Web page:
Book-ish in Crickhowell, Wales, has raised more than £4,000 as part of a crowdfunding campaign to buy copies of Marcus Rashford's You are a Champion (Macmillan Children's Books) to give to pupils in local schools.
This is enough to give out more than 800 books to children living in the Vale of Glamorgan, the Welsh Valleys, South Powys and Monmouthshire. The crowdfunder was set up by store owner Emma Corfield-Walters and surged in popularity after England were beaten on penalties by Italy in the Euro 2020 final. Some of the players, including Rashord, were abused online after some of the squad failed to score in a penalty shoot-out. The campaign aims to highlight the "inspirational" achievements of the England team, and particularly Rashford, who has championed a number of food poverty and reading causes recently.
Corfield-Walters told The Bookseller: "Especially on the back of everything that's happened with the Euros we just thought [Rashford's] whole story is really inspirational and I wouldn't want the fact that they didn't win to blight that. All of the good work that he's done needs to be at the fore of everything now and all of the conversations that we have because he's just an inspirational figure."
She said the crowdfunder would provide books to children who don't necessarily have any of their own books at home, or any nearby bookshops or libraries. "Although the bookshop isn't necessarily in an area that has a huge amount of child poverty, we are absolutely ringed by it, being literally five miles away from Ebbw Vale which has one of the highest levels of child poverty in the UK."
She said the 12th July response had been "really amazing" adding: "My plan is to try and get something along the lines of 1,500 books into the schools because we've got some really big secondary schools and I know that one of them are having an intake of 290 pupils just in Year 7 so it would be amazing to be able to give those 290 pupils a book on their first day of secondary school to inspire them throughout that year. I'm hoping that we'll be able to really increase that target. Early signs are that we might."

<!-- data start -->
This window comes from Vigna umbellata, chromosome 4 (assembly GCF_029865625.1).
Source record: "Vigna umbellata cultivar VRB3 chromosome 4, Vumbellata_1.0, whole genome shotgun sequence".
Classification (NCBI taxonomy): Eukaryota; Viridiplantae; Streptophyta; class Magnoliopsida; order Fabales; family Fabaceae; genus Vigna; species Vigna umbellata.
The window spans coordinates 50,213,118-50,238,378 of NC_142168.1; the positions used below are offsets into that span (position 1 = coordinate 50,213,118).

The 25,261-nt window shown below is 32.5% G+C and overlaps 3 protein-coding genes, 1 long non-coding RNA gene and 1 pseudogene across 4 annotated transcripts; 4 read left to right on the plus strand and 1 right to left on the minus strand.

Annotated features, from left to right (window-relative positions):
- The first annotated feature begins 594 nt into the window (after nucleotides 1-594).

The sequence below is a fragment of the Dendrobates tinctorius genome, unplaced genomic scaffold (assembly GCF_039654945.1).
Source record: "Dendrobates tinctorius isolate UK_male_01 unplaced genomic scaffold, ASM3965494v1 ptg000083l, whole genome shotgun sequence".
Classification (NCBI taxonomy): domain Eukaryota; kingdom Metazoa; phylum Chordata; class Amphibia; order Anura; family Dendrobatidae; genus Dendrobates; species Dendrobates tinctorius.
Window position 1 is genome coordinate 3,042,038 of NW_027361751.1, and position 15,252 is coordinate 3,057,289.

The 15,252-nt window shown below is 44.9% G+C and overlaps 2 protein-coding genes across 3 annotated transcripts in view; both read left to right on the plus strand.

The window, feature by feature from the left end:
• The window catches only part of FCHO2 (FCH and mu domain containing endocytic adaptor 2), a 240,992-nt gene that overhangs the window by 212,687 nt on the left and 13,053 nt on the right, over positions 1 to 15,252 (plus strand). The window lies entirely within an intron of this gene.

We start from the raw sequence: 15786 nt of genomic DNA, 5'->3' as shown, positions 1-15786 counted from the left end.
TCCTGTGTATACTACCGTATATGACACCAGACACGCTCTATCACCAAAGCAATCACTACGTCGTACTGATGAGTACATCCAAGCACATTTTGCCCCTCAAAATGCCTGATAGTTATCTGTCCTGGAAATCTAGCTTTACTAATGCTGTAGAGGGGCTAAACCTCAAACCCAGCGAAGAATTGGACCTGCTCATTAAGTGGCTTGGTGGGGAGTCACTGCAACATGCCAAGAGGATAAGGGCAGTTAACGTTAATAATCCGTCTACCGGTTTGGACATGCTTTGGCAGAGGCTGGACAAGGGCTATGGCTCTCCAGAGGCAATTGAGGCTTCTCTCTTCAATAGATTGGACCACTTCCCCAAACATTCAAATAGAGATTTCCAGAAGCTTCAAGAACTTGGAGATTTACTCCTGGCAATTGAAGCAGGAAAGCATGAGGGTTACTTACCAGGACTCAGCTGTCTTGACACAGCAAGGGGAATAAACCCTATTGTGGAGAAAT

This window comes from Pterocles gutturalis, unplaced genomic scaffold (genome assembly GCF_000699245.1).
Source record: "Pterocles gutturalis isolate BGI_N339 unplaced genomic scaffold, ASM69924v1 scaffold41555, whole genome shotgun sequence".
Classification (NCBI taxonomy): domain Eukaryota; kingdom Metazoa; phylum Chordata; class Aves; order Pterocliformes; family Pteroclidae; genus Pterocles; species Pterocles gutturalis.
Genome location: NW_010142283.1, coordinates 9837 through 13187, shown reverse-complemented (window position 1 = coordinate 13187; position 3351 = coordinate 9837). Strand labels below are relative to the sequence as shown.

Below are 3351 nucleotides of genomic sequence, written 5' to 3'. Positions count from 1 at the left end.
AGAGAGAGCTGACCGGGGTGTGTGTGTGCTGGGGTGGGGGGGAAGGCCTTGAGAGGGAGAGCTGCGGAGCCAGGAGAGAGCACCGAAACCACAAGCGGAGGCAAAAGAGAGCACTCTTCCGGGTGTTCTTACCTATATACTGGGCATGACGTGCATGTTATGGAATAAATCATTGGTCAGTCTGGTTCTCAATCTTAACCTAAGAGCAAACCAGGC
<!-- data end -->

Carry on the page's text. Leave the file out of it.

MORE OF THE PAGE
"I think off the back of the unpleasantness of last night people are now wanting to do something to show some solidarity," she added. "They have seen all of the good things that have come out from the team and I think that's why a lot of people have really identified with the team. You know, I don't watch football, but I watched some of the match last night because I thought the team really deserved to win for all of the things they have been doing and what they represent and how we want things to go forward. I think lots of people want to support that and put some money where their thoughts and their sentiments are.
"I'm sure there are plenty of other projects happening right now that deserve just as much attention but I think for our customers and the people who follow us, they realise how important it is to get books into children's hands. Because potentially just that one act could make a really big difference to even just one child so that's our job done."
In a message of support on Monday, following racist abuse of Rashford and other England players, the striker's publisher Pan Macmillan shared a statement on social media. It said: "We are so proud to publish Marcus Rashford - he is an inspiration and role model to children across the nation. The England team can hold their heads up high for everything they achieved #youareachampion #stophate"
You are a Champion is Rashford’s first book, written with Carl Anka. You can donate to Book-ish's crowdfunder here.